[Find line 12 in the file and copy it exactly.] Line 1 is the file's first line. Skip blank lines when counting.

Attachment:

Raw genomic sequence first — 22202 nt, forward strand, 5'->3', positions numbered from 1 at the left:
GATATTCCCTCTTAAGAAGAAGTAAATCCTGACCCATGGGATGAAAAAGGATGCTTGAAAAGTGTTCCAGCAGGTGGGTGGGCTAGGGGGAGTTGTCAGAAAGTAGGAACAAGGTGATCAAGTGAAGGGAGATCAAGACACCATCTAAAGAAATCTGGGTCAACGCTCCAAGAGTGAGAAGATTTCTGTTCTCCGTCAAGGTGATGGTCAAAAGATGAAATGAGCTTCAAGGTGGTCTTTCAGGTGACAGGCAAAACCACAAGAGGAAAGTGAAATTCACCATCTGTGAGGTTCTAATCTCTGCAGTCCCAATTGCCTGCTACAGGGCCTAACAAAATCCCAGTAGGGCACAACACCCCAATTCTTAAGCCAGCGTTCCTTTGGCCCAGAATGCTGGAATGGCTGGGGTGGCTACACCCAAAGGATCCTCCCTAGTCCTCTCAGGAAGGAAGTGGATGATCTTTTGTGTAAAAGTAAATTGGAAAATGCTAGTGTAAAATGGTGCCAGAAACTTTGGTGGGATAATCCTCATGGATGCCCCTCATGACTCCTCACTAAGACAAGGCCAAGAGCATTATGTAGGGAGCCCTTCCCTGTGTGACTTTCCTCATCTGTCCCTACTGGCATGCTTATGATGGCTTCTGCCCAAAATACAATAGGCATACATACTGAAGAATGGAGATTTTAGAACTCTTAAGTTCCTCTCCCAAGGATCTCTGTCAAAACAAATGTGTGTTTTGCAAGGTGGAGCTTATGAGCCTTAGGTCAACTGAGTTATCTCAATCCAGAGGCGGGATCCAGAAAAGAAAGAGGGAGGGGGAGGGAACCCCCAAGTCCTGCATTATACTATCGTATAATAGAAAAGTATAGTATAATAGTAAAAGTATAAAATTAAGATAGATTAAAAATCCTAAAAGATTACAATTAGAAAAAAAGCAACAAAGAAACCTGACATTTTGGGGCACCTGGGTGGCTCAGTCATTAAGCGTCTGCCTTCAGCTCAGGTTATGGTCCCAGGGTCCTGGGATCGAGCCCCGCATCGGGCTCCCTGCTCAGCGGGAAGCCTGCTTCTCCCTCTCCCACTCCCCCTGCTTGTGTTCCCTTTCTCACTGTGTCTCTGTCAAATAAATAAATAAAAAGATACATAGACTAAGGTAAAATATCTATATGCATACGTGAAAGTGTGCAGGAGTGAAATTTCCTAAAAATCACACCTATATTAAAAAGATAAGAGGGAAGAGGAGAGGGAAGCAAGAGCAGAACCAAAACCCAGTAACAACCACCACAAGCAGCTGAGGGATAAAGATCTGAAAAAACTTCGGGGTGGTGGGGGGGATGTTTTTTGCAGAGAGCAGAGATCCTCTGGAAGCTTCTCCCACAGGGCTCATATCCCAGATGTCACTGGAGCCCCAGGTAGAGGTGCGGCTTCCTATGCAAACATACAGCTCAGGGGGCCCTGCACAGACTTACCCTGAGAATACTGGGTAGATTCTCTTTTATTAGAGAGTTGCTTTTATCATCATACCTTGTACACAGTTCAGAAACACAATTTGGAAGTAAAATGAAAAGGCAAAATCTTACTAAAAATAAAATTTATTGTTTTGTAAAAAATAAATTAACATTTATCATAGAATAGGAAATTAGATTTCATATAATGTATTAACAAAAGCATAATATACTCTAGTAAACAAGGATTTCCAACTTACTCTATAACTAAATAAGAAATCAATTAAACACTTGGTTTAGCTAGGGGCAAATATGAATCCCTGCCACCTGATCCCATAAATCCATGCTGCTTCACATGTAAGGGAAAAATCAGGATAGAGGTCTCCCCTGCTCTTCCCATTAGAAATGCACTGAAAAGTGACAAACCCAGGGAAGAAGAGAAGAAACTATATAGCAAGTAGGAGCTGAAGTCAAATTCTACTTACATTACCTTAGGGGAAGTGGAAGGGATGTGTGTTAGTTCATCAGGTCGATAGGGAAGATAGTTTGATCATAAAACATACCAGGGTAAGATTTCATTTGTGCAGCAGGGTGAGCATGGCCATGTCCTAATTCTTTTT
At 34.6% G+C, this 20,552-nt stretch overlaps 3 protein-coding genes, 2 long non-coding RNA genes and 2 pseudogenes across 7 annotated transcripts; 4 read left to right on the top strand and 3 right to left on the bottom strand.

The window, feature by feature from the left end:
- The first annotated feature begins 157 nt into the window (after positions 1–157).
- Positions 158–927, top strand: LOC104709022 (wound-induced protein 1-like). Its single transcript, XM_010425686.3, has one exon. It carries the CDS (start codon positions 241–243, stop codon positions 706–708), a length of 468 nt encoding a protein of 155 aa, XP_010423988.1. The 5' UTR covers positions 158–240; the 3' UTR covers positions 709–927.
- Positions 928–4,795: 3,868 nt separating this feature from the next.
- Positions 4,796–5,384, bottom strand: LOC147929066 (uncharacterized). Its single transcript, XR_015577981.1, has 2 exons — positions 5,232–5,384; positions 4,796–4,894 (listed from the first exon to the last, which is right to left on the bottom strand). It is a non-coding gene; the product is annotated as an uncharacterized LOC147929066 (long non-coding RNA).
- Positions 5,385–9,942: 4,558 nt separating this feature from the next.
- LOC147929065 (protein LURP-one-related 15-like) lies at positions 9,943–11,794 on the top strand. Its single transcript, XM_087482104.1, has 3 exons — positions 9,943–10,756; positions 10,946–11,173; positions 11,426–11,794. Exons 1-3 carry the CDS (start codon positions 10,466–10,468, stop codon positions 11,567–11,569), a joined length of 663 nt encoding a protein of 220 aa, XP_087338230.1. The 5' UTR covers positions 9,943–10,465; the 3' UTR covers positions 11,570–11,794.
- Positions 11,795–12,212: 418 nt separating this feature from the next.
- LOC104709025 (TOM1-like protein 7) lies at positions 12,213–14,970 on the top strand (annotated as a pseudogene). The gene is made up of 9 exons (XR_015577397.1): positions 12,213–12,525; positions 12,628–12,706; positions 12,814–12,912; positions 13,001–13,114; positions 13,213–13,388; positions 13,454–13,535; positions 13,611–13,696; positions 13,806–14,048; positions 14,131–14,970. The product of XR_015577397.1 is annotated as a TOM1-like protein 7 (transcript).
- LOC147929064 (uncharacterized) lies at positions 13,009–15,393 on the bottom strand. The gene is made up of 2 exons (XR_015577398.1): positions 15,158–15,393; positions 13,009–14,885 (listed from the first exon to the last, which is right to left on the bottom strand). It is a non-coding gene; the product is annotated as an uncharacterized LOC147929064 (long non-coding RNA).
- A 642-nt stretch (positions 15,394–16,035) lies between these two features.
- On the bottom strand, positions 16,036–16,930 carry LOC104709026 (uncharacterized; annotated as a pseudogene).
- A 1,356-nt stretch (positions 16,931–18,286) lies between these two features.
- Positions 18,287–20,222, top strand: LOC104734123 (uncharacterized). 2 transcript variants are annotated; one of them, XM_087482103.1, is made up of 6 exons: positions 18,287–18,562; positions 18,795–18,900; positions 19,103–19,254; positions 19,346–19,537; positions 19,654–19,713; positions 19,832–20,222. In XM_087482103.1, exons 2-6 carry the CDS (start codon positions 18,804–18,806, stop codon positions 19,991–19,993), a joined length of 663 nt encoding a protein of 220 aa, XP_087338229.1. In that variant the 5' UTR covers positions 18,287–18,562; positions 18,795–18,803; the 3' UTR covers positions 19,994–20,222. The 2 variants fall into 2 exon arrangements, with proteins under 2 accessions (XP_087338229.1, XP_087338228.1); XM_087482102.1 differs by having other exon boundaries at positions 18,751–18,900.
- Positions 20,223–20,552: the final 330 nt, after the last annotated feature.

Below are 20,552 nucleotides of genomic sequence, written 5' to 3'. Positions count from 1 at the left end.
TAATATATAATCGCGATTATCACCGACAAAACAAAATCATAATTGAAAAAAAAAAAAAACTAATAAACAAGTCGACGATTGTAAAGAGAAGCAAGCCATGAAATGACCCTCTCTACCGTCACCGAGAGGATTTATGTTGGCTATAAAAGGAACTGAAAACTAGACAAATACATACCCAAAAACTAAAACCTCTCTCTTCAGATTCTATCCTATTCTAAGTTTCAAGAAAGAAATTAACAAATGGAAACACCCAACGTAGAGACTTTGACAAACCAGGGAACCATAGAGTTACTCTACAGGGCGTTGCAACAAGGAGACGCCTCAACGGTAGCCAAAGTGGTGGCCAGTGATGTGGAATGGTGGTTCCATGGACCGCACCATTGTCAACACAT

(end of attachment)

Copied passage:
- LOC104709025 (TOM1-like protein 7) lies at positions 12,213–14,970 on the top strand (annotated as a pseudogene). The gene is made up of 9 exons (XR_015577397.1): positions 12,213–12,525; positions 12,628–12,706; positions 12,814–12,912; positions 13,001–13,114; positions 13,213–13,388; positions 13,454–13,535; positions 13,611–13,696; positions 13,806–14,048; positions 14,131–14,970. The product of XR_015577397.1 is annotated as a TOM1-like protein 7 (transcript).